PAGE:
Arrive with five to spare

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There are many in life who unfortunately seem to view meeting times and appointments as suggestions rather than commitments. That these set times are something they can breeze into a few minutes late with no harm done.
In some cases, you’ll inevitably be able to get away with it. Just as you would get away with showing right in the nick of time for meetings continuously. But you won’t make that great first impression that you could otherwise, not even if you’re arriving right on time all the time.
A month ago, I wrote about how much of a detriment being late is to your reputation, both professionally and personally, but there’s something to be said for going further than even just showing up on time.
The other side to this issue is arriving five minutes early.
Being five minutes early for business events, for meetings, for interviews, even for coffee chats with friends, can make or break you. Especially you, the young professional in the early years of building your career. Those five minutes can create an indelible impression that will impress who you’re speaking with.
You already know that that being late is a huge no-no. You’ve often heard that, I’m sure, throughout your life. But don’t just aim to arrive on time, because five minutes early is a big huge “check” in your favour.
Why’s that, you might ask?

  • You’ll have time to settle in and catch your breath before a meeting begins. Showing up just in the nick of time could easily throw you off from showcasing your best self and making a good first impression.
  • A benefit of giving yourself this time to settle in is it will also allow you to mentally go over the few – or many – items you want to talk about in your meeting.
  • Aiming to arrive early will give you time to grab a coffee or tea before your meeting starts too. Showing up even a little bit late and with a coffee in hand is a bad sign to whoever you’ve kept waiting. It’s telling them that you valued getting that coffee over arriving on time.
  • Arriving early could also give you a chance to talk and connect with other people attending the same meeting who also showed up early. In meetings of larger groups of people, there’s plenty of chances for networking and getting to know the other attendees, a chance you wouldn’t receive if you arrived only just in time for the meeting itself to begin.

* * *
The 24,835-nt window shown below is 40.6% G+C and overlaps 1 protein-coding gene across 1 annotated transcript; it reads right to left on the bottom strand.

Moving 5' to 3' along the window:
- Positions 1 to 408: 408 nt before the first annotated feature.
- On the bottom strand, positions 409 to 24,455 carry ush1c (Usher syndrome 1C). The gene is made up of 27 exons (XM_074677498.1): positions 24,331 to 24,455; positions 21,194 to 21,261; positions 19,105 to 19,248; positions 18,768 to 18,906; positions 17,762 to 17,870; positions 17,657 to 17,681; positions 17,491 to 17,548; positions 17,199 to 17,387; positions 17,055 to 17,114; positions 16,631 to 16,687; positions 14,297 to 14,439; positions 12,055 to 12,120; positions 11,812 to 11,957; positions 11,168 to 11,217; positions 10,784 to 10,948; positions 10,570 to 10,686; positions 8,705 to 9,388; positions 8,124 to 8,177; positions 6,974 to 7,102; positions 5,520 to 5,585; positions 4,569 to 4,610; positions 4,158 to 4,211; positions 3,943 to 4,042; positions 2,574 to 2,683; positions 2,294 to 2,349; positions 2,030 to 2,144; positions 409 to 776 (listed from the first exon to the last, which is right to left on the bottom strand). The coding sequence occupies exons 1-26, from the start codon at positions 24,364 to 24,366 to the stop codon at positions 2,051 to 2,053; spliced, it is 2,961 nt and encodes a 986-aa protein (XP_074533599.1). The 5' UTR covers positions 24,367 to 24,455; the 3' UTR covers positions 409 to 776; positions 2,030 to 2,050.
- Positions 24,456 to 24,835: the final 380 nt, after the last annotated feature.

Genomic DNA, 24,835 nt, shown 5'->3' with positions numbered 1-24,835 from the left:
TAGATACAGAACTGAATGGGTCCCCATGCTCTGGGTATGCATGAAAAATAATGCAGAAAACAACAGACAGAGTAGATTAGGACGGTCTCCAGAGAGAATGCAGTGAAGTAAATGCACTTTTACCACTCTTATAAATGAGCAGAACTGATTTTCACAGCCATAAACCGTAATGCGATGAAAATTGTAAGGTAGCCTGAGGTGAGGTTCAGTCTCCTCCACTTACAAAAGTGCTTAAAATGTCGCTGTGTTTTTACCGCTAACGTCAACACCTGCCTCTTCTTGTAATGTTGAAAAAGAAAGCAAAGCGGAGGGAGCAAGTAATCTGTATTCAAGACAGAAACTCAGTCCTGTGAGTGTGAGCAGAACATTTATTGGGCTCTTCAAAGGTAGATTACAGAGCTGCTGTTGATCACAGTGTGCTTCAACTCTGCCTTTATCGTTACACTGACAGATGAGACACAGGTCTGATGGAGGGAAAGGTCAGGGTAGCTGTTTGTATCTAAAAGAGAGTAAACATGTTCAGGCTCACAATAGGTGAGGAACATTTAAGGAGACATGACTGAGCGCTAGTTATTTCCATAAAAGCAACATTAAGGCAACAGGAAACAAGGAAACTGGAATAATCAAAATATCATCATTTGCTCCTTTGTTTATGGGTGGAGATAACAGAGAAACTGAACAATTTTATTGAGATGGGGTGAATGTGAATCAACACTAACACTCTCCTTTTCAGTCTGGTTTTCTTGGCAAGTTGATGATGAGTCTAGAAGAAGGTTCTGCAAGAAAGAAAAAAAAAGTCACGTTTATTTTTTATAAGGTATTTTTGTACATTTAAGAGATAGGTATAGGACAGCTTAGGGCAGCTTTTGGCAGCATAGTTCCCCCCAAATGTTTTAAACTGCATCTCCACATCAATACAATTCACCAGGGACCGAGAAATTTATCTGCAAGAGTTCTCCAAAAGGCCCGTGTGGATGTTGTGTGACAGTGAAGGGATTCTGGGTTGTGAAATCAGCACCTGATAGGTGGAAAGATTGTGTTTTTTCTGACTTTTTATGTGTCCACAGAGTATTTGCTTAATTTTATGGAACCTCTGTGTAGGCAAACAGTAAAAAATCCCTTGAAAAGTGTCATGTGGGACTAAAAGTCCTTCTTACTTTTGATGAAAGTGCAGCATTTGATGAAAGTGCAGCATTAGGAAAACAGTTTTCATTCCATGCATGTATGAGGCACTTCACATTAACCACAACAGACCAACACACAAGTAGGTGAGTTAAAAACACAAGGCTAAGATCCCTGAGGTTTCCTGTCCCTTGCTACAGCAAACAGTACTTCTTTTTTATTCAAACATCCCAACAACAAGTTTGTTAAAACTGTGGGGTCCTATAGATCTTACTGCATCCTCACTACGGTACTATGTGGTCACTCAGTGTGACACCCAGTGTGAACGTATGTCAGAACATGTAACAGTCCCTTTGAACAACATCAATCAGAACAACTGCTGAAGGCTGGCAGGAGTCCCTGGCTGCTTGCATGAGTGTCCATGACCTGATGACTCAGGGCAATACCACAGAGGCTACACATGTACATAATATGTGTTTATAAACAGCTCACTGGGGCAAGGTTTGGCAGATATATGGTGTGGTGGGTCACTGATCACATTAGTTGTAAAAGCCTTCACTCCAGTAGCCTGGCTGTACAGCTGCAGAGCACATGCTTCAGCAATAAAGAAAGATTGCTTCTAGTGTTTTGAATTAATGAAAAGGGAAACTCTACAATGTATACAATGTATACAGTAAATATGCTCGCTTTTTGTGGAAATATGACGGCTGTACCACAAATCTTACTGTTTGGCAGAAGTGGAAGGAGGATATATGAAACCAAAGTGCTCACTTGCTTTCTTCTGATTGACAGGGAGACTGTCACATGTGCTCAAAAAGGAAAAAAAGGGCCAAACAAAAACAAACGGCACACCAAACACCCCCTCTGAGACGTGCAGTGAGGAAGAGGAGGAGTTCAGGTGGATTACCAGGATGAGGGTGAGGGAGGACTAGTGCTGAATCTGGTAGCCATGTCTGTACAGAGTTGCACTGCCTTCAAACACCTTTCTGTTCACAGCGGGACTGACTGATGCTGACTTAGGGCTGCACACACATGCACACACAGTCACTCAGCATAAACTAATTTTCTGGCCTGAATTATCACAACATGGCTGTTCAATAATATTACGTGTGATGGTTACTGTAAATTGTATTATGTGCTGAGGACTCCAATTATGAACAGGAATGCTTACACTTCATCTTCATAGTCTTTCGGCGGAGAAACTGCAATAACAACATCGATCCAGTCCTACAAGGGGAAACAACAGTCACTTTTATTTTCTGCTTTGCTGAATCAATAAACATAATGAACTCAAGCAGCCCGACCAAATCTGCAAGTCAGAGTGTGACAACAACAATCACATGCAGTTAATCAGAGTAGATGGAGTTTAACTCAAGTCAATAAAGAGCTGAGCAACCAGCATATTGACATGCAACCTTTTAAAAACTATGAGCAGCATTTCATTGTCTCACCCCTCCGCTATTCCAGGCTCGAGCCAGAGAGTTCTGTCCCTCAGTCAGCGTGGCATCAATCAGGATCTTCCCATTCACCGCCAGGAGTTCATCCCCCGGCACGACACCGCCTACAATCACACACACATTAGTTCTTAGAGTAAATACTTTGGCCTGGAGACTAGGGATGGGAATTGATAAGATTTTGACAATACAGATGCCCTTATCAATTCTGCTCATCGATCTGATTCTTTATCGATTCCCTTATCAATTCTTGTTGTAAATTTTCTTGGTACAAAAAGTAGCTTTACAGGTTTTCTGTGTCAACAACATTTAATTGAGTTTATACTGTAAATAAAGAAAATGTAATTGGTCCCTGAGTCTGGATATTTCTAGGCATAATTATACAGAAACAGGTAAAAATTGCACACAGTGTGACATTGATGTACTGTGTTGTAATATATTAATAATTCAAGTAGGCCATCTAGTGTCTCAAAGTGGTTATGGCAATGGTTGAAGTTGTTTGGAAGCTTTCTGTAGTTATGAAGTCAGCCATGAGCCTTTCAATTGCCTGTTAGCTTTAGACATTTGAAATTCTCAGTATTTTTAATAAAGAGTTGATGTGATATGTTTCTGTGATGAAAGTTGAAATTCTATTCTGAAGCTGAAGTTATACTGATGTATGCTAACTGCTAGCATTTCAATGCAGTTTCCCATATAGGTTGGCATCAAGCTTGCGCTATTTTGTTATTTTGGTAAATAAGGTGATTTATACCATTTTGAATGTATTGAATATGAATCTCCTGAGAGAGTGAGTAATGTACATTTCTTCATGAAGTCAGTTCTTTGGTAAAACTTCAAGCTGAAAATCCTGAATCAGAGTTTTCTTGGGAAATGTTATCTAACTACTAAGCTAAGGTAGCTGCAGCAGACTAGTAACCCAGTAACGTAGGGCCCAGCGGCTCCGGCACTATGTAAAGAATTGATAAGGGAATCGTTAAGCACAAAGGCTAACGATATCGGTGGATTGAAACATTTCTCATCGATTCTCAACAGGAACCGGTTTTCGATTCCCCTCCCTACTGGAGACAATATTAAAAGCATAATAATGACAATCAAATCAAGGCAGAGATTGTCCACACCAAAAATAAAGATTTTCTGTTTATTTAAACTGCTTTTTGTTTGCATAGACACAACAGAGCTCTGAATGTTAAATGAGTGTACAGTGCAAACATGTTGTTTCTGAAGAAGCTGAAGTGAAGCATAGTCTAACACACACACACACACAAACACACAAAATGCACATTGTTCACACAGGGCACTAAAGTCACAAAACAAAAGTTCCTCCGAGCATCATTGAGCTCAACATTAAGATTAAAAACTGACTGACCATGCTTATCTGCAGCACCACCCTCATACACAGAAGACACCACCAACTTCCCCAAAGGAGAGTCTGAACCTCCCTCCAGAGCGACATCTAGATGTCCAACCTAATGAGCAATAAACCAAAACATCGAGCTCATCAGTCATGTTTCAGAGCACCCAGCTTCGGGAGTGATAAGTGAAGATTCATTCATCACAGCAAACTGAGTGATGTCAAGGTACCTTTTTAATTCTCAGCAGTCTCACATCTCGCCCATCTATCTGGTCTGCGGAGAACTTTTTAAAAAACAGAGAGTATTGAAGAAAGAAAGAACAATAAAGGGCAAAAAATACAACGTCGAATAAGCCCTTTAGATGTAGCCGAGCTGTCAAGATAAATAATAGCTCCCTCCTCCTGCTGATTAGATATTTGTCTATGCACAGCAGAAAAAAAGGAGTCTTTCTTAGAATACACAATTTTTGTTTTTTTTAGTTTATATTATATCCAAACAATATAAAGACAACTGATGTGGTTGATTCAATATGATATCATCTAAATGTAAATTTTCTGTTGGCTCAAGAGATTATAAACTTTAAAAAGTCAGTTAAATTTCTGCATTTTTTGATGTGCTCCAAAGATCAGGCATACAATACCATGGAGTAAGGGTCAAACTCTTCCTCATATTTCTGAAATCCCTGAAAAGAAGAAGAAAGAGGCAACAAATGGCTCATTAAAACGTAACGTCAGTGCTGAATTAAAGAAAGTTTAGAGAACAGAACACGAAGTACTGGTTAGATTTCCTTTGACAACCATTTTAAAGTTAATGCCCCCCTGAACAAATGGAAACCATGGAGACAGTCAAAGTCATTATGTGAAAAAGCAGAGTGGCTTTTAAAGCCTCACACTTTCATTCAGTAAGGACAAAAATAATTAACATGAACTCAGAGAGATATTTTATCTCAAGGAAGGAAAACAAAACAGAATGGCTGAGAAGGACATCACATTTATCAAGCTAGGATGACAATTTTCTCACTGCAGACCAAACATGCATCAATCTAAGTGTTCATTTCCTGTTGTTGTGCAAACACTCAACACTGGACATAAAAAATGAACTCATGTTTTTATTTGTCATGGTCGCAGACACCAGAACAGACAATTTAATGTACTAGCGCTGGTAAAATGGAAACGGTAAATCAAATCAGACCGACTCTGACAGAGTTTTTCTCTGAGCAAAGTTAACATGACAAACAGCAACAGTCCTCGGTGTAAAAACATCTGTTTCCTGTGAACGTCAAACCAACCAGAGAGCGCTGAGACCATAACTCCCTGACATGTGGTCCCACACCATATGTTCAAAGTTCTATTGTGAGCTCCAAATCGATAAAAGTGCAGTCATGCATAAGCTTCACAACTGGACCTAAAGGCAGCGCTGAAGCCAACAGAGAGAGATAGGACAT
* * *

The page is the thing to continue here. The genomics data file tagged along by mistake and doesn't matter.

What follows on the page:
• You’ll also likely make less mistakes in general the earlier you arrive. You’ve settled in, you have a mental checklist of what you want to say, and thus you’ve set yourself up as best as possible for the meeting you’re about to enter.
  • Something the person you’re meeting with will now have noticed about you is your promptness. Make this arrival pattern a habit and you’re bound to impress.
  • But show up even just one time, and you’ll show others how you’re a reliable, dependable person. This will be an especially huge bonus in an interview situation, when you can show a potential employer that you’re a reliable, dependable candidate.
  • Most of all, you’ll prevent some damaging judgements being made about yourself or your character upon arrival. There’s no chance this way that you’ll look flustered, flaky or unorganized.

If that last point doesn’t grab your attention, I don’t know what will.

But don’t be too early. After all, show up 15-20 minutes early and you’re only inconveniencing the person you showed up to meet with. They’ve set the meeting for a specific time to avoid conflict with other plans either before or after your meeting. You definitely don’t want your arrival to be met with an icy stare, disapproving eyebrow furrow and a silent face screaming “really?” back at you from whoever you came to meet. That’s not cool.

Instead, simply arrive poised and ready to tackle your meeting successfully. The best way to do that is getting there just a little early. You can center yourself and your thoughts, give a good first impression, and keep the schedule of whoever you’re meeting with running smoothly, which they’ll appreciate and remember about you.

When has arriving early worked for you? Or when was there a time when you could have used those five minutes before an important meeting? Add to the conversation and comment on the L Squared Style Facebook page or follow @lsquaredstyle on Twitter and contribute there. We want to hear from you!